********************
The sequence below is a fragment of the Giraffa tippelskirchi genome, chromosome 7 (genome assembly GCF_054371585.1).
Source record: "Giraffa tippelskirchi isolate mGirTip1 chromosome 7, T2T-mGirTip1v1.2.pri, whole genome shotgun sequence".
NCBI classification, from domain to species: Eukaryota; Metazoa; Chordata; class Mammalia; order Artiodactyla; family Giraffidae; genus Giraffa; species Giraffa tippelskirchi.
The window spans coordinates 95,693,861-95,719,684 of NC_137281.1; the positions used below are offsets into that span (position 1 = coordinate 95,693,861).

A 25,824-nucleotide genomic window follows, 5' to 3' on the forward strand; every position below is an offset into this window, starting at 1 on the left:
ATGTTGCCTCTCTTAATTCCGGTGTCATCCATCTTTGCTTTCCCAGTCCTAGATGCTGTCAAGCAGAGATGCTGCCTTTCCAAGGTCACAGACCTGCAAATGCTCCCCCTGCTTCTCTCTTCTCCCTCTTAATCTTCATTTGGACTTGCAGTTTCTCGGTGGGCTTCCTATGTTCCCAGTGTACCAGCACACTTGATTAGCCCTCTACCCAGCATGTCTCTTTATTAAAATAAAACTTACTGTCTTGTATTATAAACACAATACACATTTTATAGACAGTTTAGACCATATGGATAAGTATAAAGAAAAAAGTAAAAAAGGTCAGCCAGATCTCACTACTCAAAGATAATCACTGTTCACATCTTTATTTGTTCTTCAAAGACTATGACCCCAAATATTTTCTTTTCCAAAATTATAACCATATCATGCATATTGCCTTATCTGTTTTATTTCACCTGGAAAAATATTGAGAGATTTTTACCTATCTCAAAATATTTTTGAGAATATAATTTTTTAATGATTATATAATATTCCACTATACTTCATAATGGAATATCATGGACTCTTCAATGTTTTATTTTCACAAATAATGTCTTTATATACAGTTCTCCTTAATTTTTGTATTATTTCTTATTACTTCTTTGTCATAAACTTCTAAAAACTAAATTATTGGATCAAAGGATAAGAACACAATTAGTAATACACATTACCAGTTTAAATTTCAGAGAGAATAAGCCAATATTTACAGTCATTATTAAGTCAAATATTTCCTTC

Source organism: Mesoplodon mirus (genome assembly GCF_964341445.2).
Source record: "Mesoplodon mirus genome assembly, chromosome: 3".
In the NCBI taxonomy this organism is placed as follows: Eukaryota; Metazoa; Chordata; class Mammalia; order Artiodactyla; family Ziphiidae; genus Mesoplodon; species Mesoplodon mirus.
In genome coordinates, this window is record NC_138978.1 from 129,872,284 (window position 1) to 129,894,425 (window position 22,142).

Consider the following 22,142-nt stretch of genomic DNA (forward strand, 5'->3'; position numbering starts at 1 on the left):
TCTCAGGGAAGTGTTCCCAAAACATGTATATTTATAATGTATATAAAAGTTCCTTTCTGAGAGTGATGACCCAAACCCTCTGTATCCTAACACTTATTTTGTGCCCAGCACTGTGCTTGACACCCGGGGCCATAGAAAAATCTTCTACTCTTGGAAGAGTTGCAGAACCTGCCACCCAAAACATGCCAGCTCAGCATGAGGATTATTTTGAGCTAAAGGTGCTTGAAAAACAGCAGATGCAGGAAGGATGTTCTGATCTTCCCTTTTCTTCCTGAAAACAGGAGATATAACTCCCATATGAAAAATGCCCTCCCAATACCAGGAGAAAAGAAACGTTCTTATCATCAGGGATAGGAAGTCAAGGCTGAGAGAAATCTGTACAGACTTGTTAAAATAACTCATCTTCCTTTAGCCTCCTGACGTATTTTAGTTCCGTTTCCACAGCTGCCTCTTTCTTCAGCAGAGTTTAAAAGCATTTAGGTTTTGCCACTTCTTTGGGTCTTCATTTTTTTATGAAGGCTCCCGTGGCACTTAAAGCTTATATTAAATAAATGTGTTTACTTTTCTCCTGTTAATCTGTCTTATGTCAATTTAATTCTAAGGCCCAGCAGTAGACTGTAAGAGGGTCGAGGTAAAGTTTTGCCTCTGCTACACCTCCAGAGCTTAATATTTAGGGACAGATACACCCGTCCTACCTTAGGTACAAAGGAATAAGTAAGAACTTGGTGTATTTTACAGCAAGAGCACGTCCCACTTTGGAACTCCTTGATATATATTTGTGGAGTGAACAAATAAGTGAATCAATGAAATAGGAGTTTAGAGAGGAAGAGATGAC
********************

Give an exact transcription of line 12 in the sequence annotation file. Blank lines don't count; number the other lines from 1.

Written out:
TCTCAGGGAAGTGTTCCCAAAACATGTATATTTATAATGTATATAAAAGTTCCTTTCTGAGAGTGATGACCCAAACCCTCTGTATCCTAACACTTATTTTGTGCCCAGCACTGTGCTTGACACCCGGGGCCATAGAAAAATCTTCTACTCTTGGAAGAGTTGCAGAACCTGCCACCCAAAACATGCCAGCTCAGCATGAGGATTATTTTGAGCTAAAGGTGCTTGAAAAACAGCAGATGCAGGAAGGATGTTCTGATCTTCCCTTTTCTTCCTGAAAACAGGAGATATAACTCCCATATGAAAAATGCCCTCCCAATACCAGGAGAAAAGAAACGTTCTTATCATCAGGGATAGGAAGTCAAGGCTGAGAGAAATCTGTACAGACTTGTTAAAATAACTCATCTTCCTTTAGCCTCCTGACGTATTTTAGTTCCGTTTCCACAGCTGCCTCTTTCTTCAGCAGAGTTTAAAAGCATTTAGGTTTTGCCACTTCTTTGGGTCTTCATTTTTTTATGAAGGCTCCCGTGGCACTTAAAGCTTATATTAAATAAATGTGTTTACTTTTCTCCTGTTAATCTGTCTTATGTCAATTTAATTCTAAGGCCCAGCAGTAGACTGTAAGAGGGTCGAGGTAAAGTTTTGCCTCTGCTACACCTCCAGAGCTTAATATTTAGGGACAGATACACCCGTCCTACCTTAGGTACAAAGGAATAAGTAAGAACTTGGTGTATTTTACAGCAAGAGCACGTCCCACTTTGGAACTCCTTGATATATATTTGTGGAGTGAACAAATAAGTGAATCAATGAAATAGGAGTTTAGAGAGGAAGAGATGAC